4. The tragic failure of “Spirit-led” projects of our generation is proof that they were not truly instigated by the Holy Spirit. Had the Spirit truly instigated them, they would have been successful. “Beloved, believe not every spirit, but try the spirits whether they are of God: because many false prophets are gone out into the world” (1 Jn.4:1).
5. The Spirit does lead us into various fields and activities through the revealed word, leading us through the directions he gave to the inspired men of the first century. As we read the Spirit’s directions to Peter to go to Cornelius, the Spirit is leading us to go to people of all races without prejudice. As we read of the Spirit’s directions to Paul not to turn aside into Asia and Bithynia, he is leading us to ever expanding territories in our world. As we read of the Lord’s encouragement to Paul in his time of despair in Corinth (Acts 18:9, 10), he is encouraging us in our time of despair.
6. We do believe that God’s continues to work within our lives, “choosing our changes” on occasions, but his providential workings should not be confused with the direct leadings of the Spirit in the first century.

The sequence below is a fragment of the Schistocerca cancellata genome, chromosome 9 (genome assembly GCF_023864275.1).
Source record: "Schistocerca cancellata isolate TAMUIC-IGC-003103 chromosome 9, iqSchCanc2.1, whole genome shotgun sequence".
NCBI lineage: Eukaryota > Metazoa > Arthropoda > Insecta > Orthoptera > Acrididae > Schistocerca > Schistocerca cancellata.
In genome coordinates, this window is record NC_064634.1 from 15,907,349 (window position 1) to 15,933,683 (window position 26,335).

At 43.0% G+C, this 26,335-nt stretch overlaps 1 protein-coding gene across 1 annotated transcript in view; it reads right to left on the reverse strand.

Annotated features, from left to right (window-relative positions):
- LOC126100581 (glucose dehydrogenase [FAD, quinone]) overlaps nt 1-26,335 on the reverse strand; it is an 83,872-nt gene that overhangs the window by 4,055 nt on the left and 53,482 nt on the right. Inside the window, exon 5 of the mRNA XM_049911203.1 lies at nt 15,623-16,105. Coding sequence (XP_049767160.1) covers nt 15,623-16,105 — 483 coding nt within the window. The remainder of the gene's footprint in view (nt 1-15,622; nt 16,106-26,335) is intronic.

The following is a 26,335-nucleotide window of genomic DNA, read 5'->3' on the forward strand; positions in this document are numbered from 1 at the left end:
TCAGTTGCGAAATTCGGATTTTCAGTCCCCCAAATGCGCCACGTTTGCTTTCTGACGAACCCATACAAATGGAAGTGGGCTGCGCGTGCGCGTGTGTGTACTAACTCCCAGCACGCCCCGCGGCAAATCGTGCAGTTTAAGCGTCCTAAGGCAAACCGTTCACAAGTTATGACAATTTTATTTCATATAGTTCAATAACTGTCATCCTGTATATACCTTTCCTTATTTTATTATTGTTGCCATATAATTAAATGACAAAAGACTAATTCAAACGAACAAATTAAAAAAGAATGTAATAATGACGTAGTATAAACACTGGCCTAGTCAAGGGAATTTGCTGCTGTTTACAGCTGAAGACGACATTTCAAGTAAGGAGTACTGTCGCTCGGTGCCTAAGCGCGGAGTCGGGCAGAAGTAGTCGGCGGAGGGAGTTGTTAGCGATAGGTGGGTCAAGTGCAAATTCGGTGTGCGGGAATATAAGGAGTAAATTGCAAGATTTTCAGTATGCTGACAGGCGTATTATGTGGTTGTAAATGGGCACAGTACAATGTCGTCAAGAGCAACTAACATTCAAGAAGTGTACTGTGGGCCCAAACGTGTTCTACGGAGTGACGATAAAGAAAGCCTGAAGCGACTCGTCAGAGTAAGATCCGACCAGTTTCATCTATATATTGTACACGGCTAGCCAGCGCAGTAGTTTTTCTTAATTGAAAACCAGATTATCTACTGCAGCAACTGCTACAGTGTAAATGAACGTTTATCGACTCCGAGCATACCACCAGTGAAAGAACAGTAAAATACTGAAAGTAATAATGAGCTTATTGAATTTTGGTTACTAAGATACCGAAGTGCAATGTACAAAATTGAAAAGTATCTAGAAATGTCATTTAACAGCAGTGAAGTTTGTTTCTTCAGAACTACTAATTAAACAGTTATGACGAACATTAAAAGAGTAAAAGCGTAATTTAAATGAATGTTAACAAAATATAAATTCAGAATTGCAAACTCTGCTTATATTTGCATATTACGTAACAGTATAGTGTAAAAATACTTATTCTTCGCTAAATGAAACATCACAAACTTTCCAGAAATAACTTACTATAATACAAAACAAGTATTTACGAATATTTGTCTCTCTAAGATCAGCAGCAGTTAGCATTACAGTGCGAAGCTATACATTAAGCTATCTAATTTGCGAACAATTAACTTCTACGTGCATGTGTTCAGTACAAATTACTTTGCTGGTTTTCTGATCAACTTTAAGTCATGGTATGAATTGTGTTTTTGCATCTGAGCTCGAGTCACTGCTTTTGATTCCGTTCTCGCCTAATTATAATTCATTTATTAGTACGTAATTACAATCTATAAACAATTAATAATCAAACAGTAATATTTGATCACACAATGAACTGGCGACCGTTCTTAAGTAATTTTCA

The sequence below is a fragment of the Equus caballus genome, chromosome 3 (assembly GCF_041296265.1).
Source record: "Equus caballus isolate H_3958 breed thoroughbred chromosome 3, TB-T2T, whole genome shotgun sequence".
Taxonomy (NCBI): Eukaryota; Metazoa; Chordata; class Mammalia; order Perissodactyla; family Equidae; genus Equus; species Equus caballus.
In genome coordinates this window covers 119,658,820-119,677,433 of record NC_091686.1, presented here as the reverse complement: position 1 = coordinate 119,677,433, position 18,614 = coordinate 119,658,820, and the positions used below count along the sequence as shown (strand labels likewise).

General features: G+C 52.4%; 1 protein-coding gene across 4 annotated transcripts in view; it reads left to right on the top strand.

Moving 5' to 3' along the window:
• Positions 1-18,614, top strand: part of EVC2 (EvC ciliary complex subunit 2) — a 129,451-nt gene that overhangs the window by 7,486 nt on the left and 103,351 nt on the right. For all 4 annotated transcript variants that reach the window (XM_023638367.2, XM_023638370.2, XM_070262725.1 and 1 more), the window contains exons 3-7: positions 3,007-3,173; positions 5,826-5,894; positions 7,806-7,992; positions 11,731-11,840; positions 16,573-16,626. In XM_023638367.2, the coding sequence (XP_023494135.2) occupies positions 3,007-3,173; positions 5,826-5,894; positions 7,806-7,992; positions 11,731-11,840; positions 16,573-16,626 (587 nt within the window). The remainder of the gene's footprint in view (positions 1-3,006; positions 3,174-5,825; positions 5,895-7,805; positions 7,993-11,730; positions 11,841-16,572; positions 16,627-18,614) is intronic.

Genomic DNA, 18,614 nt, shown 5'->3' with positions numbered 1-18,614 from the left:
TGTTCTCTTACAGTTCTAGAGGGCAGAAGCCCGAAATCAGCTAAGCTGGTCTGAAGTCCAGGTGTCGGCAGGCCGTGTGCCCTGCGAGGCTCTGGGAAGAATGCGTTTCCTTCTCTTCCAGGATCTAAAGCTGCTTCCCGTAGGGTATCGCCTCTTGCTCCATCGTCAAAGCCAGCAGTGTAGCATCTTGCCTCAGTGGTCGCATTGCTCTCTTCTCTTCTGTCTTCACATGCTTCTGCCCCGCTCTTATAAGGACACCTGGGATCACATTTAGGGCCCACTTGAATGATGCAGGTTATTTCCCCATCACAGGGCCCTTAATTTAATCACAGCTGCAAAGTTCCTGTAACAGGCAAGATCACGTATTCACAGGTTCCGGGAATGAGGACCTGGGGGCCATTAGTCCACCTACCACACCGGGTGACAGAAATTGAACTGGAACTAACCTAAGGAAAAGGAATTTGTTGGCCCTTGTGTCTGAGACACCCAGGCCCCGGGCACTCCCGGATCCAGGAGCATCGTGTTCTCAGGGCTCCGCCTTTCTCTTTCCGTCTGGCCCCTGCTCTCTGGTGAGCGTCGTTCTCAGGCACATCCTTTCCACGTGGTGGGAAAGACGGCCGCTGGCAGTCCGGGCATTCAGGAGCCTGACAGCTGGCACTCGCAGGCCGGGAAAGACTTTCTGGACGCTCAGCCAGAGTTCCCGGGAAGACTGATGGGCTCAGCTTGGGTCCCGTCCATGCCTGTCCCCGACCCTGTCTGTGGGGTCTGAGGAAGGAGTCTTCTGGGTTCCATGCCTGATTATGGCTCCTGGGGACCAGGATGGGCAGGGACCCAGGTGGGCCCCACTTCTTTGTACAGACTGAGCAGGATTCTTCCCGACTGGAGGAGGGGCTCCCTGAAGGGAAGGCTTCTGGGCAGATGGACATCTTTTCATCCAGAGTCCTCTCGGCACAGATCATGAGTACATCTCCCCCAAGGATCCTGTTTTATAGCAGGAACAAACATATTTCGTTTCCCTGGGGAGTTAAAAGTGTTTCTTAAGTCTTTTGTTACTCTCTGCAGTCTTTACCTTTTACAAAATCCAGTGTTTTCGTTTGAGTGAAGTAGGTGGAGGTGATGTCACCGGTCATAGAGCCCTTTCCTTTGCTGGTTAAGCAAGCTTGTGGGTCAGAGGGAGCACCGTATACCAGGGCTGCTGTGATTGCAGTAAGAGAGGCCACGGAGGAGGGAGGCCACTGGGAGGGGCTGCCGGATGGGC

Paul wrote of certain ones in his day who were inflated without cause, taking their stand on visions they had seen, rather than holding to the Head
(Col. 2:18,19). Such people always seem to take on an air of superiority, lightly regarding those who simply take their stand on revealed and confirmed truth. Paul did not want the Colossians to be intimidated by such people in his day, and we must not be intimidated by such people in our day.
The Spirit leads through the word he has revealed. When all fully realize that the Scriptures are the product of the Holy Spirit, and that whenever we read the Scriptures he is speaking to us, teaching us, and leading us, most of our problems over the Holy Spirit will vanish.